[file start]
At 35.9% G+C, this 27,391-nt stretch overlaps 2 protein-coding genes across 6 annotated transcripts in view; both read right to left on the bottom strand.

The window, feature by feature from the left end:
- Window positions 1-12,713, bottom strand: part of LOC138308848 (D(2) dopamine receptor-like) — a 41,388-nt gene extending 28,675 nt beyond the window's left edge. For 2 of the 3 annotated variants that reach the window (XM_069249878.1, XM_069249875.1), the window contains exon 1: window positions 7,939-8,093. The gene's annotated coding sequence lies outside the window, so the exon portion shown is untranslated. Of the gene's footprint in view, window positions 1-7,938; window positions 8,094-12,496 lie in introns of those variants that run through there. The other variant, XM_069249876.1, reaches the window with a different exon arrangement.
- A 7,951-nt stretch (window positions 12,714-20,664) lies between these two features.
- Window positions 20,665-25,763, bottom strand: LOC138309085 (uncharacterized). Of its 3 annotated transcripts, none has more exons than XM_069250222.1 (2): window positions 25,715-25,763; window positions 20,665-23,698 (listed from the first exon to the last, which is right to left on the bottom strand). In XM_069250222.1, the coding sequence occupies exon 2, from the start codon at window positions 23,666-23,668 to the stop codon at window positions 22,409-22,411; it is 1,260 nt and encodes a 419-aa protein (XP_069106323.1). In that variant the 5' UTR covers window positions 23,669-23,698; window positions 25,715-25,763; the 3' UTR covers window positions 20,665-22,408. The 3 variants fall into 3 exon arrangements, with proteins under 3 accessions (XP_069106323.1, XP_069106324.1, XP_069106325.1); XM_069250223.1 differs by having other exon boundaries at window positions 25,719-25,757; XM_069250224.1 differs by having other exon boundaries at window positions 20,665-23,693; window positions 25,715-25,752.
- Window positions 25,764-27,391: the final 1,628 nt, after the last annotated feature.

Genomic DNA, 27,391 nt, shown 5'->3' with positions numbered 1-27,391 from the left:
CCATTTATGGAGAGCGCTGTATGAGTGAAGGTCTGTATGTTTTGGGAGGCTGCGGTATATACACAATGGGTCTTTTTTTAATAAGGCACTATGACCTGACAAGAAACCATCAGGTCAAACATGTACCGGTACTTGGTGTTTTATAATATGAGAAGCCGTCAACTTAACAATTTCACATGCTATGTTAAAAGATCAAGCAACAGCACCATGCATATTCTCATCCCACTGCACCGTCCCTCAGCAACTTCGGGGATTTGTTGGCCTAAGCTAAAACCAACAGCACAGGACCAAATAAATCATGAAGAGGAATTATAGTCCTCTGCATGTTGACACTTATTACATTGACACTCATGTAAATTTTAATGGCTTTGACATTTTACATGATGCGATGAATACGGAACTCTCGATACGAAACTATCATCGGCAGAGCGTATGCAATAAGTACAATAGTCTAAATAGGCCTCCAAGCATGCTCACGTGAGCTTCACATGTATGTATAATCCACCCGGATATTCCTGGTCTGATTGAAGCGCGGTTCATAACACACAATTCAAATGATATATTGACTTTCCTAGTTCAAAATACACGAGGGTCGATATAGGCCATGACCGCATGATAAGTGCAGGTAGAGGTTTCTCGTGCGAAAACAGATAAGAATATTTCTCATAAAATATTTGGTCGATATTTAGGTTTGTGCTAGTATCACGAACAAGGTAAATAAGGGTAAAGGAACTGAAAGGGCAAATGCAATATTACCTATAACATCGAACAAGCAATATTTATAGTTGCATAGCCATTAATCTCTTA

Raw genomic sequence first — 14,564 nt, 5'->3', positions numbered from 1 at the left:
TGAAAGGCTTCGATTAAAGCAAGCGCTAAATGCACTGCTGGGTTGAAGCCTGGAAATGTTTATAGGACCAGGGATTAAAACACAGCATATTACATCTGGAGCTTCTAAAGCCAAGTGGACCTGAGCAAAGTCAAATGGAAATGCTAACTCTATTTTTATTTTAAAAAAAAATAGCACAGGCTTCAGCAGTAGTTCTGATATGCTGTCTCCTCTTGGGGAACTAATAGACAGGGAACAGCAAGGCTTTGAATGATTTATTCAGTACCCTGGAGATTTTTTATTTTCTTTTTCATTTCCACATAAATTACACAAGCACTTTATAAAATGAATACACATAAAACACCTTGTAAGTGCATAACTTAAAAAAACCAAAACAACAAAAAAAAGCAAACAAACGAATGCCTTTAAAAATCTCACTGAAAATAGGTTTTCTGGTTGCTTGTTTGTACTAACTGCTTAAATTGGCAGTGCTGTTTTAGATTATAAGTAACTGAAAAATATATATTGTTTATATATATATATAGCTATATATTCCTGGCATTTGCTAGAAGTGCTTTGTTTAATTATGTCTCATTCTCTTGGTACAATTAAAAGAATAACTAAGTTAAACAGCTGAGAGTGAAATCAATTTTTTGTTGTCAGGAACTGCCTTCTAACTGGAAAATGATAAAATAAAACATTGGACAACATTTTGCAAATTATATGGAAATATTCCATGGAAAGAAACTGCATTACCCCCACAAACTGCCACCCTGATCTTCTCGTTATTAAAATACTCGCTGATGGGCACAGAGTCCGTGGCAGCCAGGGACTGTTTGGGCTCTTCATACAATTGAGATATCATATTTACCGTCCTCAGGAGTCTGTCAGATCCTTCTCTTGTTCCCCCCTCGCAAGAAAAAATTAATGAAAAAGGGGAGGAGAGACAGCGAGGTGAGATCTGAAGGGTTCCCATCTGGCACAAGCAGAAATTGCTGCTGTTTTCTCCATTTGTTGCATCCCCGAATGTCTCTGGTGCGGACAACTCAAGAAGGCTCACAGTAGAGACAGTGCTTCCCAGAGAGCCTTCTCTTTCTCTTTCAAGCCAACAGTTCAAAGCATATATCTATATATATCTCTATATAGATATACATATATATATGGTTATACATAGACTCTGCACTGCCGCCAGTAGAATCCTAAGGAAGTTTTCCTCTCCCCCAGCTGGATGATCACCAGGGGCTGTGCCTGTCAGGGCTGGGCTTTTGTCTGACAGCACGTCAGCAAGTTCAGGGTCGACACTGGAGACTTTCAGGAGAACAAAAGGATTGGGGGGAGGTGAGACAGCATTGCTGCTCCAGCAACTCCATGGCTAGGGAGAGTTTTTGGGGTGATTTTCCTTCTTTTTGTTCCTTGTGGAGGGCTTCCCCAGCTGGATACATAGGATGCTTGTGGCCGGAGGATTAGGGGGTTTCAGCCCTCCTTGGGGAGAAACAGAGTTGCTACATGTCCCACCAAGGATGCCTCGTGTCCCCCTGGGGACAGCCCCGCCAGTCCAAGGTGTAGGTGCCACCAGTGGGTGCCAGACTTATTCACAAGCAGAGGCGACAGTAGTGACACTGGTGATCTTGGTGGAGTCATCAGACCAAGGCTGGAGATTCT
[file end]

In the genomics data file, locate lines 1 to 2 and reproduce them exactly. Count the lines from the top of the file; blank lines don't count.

At 35.9% G+C, this 27,391-nt stretch overlaps 2 protein-coding genes across 6 annotated transcripts in view; both read right to left on the bottom strand.

The window, feature by feature from the left end: